I first heard of him in 1980. When word got out in my family that I was marrying a Dutchman and moving to the Netherlands, my aunt by marriage, Vivienne Maduro Seeley, called my mom in New York and said: ‘Kathleen has to go to Madurodam, because that’s my cousin!’ I had no idea what Madurodam was or what she was talking about. (And it was 1980 – you couldn’t just google things.) Madurodam turned out to be a miniature city and one of the Netherlands’ best-known attractions, the profits from which go entirely to children’s charities. And sure enough, there was a plaque on the wall commemorating George Maduro – my aunt’s cousin – in honor of whom Madurodam was built.
Fast-forward to 2014 and another phone call from the same aunt. She asked if I would go to Madurodam for her and buy four souvenir booklets, one for her and one each for my three cousins. I went, but discovered that the booklets she wanted had been out of print since the modernization of the park a few years earlier. I decided to go online, find a few Dutch-language articles about George Maduro, translate them into English and send them to her as a consolation prize. I quickly noticed that the stories about George Maduro online contradicted one another on several important points. I also noticed that in any case – even if only half of it was true – he had led a fascinating life. To my surprise it appeared that nothing more serious than a magazine article had ever been written about him. So I decided to write about him myself.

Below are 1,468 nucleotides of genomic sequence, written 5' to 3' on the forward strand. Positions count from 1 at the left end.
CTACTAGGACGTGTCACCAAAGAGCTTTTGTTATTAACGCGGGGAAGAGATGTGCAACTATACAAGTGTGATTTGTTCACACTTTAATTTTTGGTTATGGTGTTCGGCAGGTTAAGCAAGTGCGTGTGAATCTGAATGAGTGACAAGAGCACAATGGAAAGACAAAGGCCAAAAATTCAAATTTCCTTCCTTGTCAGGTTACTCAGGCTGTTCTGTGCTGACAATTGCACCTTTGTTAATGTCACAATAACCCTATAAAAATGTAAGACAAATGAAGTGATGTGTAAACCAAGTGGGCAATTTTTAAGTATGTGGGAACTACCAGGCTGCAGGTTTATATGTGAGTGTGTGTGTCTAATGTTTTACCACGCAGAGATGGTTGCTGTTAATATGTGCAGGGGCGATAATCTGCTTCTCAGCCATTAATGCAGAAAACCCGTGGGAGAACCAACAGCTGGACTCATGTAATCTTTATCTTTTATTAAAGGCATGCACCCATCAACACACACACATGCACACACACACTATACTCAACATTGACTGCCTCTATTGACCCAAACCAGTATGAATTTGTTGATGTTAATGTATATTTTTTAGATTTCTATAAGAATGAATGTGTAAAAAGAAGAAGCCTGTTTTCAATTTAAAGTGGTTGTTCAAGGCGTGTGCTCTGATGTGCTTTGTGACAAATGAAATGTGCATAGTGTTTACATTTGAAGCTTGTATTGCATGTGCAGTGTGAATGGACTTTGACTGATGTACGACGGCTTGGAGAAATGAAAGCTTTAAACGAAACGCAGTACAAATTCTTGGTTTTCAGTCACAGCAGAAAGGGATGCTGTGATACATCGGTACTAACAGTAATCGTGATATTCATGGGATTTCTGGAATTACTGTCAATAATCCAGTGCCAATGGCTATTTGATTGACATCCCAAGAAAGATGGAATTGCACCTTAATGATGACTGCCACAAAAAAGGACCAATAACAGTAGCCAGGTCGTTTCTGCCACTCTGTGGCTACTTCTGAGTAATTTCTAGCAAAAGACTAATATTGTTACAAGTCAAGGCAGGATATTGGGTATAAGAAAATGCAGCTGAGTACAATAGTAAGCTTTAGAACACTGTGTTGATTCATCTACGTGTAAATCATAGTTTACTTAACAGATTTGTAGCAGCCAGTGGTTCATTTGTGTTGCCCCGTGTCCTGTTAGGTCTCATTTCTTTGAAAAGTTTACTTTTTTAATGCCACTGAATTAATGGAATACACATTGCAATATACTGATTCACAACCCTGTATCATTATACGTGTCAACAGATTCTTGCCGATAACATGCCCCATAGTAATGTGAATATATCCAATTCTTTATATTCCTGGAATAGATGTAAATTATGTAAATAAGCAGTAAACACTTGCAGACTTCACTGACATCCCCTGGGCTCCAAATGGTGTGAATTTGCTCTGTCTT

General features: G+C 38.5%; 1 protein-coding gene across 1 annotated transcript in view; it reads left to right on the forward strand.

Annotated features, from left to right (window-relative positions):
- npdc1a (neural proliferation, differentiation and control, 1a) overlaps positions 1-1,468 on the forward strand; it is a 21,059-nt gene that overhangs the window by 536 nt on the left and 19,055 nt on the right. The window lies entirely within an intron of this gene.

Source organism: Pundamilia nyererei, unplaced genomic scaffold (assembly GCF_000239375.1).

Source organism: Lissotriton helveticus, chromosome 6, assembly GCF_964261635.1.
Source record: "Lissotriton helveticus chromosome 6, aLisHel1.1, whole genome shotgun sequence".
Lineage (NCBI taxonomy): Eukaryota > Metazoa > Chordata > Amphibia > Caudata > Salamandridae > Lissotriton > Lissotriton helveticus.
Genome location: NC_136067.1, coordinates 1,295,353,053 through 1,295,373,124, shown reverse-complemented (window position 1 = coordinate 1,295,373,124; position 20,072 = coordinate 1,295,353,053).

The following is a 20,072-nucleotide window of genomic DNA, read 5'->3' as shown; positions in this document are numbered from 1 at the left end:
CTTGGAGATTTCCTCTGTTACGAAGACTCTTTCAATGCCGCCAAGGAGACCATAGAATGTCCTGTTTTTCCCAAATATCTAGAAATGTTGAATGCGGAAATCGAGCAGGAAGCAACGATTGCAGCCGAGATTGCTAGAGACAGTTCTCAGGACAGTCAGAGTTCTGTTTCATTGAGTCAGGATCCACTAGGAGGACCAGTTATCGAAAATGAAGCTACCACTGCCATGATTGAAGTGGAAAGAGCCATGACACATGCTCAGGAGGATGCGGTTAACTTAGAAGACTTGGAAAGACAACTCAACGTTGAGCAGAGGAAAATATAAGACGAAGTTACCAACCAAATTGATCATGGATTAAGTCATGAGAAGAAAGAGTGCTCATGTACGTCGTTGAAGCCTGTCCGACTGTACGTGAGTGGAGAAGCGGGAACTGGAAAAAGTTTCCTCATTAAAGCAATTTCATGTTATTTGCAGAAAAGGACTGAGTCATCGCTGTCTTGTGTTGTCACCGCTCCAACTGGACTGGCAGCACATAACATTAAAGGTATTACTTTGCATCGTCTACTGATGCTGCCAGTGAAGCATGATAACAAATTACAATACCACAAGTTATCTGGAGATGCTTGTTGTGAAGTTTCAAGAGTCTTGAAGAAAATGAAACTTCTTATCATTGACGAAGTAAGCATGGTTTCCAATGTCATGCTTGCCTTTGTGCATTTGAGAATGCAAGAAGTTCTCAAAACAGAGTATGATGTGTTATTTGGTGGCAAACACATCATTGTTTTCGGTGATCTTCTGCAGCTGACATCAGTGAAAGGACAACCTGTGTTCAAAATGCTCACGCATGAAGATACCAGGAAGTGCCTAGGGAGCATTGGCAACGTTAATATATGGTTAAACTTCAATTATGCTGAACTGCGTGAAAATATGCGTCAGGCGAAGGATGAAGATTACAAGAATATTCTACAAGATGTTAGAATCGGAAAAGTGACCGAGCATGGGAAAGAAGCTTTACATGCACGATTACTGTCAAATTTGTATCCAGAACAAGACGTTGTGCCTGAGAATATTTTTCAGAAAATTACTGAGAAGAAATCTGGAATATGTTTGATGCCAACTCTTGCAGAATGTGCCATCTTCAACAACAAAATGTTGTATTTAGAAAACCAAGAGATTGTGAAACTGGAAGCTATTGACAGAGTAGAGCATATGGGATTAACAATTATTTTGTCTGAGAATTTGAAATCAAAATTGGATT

I’m not related to him, at least not by blood. But my mother’s brother married his first cousin, so there is a link between us. Three of my cousins are also George Maduro’s cousins.
I have spent most of my career writing English for the Dutch educational market: textbooks, workbooks and scripts for recordings – the kind that pupils listen to and answer questions about to test their listening comprehension. (I must have written a hundred of those).
At the moment I’m working on a historical novel about my great-great- great-grandmother, Hélène Bauduy, who moved to Cuba from Delaware with her parents in 1822, when she was 16. I used Hélène’s voyage to a new land as a catalyst for a voyage of discovery about her family’s past as planters in Haiti, from which they fled after the notorious ‘Night of Fire’ and ensuing slave rebellion. The novel follows her eventful first year in Cuba, during which she faced an epidemic, a slave uprising and a bittersweet first love.